–  State ID Number, Name, Start Date, End Date –  These attributes have ‘lifetime value’

•  Attributes that change need to be stored elsewhere •  The Party table needs to be categorised or typed
–  Individual, Organisation, Organisation Unit

© 2008 Data Management & Warehousing David M Walker

ETIS Community Gathering, Brussels

Page 19 14 November 2009

PARTIES Data Model
PARTIES • PARTY_DWK • PARTY_ID • PARTY_NAME • PARTY_START_DATE • PARTY_END_DATE • PARTY_TYPE_DWK

PARTY_TYPES • PARTY_TYPE_DWK • PARTY_TYPE • PARTY_TYPE_DESC • PARTY_TYPE_GROUP • PARTY_TYPE_START_DATE • PARTY_TYPE_END_DATE

© 2008 Data Management & Warehousing David M Walker

ETIS Community Gathering, Brussels

Page 20 14 November 2009

Supporting Non-Lifetime Attributes
•  Need to add data for different Party Types
–  Marital Status for Individuals –  Number of Children for Individuals –  Number of Employees for Organisations –  Turnover for Organisations

•  Need to add data that changes over the lifetime of the party
–  Usually the same attributes that are needed for different Party Types
© 2008 Data Management & Warehousing David M Walker ETIS Community Gathering, Brussels Page 21 14 November 2009

PARTY_PROPERTIES Data Model
PARTIES • PARTY_DWK • PARTY_ID • PARTY_NAME • PARTY_START_DATE • PARTY_END_DATE • PARTY_TYPE_DWK PARTY_PROPERTY_TYPES • PARTY_PROPERTY_TYPE_DWK • PARTY_PROPERTY_TYPE • PARTY_PROPERTY_TYPE_DESC • PARTY_PROPERTY_TYPE_GROUP • PARTY_PROPERTY_TYPE_START_DATE • PARTY_PROPERTY_TYPE_END_DATE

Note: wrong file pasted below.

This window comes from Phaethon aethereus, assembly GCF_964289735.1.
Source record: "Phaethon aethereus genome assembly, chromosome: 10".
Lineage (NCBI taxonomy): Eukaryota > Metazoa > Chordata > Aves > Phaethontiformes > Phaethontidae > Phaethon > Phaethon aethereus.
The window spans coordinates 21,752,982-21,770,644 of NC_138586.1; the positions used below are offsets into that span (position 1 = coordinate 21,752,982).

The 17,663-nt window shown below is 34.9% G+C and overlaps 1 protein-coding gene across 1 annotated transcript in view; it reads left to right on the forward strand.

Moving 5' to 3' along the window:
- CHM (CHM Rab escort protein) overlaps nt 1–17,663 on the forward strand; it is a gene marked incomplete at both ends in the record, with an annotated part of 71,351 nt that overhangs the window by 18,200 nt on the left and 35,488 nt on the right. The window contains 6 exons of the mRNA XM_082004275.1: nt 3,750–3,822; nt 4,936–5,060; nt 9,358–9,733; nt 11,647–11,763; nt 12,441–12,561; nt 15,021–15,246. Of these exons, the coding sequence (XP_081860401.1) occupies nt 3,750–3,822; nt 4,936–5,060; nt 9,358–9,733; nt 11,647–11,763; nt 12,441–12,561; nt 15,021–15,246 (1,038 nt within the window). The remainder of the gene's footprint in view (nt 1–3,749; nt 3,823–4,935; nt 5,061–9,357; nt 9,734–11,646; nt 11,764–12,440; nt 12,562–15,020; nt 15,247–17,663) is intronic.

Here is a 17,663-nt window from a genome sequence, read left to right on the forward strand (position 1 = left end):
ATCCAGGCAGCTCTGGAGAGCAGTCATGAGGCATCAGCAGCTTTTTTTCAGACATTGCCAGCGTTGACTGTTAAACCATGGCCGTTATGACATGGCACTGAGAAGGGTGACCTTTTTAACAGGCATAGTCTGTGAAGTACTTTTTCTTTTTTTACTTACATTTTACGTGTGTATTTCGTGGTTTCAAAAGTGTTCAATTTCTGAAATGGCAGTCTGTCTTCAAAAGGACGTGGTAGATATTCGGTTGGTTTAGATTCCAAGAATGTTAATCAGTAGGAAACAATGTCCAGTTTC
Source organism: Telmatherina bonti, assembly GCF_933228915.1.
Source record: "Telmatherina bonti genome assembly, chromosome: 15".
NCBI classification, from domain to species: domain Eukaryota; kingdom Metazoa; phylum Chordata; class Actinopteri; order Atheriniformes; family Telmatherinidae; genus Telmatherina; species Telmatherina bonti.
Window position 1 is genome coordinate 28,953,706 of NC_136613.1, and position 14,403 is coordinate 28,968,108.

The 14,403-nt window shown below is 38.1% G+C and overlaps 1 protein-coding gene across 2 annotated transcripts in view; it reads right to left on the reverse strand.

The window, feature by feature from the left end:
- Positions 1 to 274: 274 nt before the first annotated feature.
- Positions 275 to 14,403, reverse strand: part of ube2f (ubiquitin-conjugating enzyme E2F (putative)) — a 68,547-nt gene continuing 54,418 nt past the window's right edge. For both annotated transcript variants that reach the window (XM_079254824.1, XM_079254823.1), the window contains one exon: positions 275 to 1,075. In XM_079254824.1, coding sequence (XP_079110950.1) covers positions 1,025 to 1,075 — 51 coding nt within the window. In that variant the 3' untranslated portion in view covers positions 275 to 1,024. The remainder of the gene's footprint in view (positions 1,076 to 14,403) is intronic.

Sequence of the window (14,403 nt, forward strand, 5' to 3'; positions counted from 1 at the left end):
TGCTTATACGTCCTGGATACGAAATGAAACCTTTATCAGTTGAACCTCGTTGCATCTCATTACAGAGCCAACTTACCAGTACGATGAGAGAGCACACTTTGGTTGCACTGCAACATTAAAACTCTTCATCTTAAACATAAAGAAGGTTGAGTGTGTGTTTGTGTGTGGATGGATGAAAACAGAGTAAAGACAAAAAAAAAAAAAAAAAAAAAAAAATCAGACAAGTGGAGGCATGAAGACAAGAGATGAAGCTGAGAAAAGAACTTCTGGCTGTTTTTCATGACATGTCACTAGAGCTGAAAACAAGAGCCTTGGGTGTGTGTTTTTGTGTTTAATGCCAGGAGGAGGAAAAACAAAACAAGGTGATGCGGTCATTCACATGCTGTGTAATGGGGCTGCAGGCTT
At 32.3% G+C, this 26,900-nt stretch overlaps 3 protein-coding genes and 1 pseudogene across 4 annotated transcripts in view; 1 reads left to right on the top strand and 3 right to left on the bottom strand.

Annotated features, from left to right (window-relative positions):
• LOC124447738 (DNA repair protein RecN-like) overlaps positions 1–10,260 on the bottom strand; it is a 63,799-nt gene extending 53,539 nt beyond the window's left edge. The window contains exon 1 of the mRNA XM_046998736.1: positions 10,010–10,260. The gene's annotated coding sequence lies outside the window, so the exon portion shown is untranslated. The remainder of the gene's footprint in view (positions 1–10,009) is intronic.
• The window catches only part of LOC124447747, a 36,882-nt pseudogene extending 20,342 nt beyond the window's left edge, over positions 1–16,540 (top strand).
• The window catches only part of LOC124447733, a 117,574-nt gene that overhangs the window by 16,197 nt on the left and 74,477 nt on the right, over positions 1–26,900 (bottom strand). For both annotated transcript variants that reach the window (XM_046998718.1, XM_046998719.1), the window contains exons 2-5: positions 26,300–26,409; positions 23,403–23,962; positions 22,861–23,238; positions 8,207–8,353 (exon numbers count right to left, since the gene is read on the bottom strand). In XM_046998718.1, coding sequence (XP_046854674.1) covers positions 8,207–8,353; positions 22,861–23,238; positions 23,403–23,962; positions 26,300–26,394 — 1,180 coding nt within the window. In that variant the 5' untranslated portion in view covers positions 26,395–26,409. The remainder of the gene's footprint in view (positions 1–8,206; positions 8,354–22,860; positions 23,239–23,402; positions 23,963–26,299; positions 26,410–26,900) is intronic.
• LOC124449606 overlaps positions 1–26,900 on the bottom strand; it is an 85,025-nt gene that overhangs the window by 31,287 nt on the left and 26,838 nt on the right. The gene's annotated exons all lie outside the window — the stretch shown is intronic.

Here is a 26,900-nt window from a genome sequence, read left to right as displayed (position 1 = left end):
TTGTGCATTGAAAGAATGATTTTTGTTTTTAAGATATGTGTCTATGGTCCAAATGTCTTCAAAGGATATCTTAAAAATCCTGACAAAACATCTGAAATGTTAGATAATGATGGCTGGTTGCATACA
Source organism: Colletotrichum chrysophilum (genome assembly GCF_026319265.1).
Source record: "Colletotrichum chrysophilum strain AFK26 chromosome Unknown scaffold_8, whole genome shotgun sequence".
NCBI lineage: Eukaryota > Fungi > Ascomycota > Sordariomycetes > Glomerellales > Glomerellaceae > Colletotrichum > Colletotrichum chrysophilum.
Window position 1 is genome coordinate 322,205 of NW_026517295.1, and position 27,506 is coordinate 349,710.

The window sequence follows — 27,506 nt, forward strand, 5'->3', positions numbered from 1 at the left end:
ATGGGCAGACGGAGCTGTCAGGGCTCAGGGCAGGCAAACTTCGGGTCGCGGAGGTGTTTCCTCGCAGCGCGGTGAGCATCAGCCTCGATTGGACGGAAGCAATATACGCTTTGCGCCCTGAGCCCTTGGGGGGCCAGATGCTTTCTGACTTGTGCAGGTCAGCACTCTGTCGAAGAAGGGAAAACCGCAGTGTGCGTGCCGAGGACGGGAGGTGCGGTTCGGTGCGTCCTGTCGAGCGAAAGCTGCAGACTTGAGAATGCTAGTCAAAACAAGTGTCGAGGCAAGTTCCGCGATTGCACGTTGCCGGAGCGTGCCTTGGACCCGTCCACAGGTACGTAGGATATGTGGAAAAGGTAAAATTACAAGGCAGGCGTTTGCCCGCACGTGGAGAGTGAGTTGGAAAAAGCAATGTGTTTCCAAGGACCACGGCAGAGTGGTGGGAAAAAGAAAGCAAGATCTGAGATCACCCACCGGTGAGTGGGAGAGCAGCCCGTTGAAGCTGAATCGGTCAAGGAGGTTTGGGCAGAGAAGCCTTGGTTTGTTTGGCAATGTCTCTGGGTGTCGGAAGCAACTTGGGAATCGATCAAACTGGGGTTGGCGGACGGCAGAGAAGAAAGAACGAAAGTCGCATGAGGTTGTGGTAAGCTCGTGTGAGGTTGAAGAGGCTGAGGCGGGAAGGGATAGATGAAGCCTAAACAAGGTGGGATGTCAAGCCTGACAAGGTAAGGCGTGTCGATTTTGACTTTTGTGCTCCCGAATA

PARTY_PROPERTIES • PARTY_DWK • PARTY_PROPERTY_TYPE_DWK • PARTY_START_DATE • PARTY_END_DATE • PARTY_PROPERTY_VALUE

© 2008 Data Management & Warehousing David M Walker

ETIS Community Gathering, Brussels

Page 22 14 November 2009

Relationships between Parties
•  Parties have relationships
–  David Walker works in Professional Services –  David Walker is employed by Data Management & Warehousing –  David Walker is married to Helen walker

•  This is known as a Peer-To-Peer relationship •  This is the first place that we see a role defined by a relationship

© 2008 Data Management & Warehousing David M Walker

ETIS Community Gathering, Brussels

Page 23 14 November 2009

PARTY_LINKS Data Model
PARTIES • PARTY_DWK • PARTY_ID • PARTY_NAME • PARTY_START_DATE • PARTY_END_DATE • PARTY_TYPE_DWK PARTY_LINK_TYPES • PARTY_LINK_TYPE_DWK • PARTY_LINK_TYPE • PARTY_LINK_TYPE_DESC • PARTY_LINK_TYPE_GROUP • PARTY_LINK_TYPE_START_DATE • PARTY_LINK_TYPE_END_DATE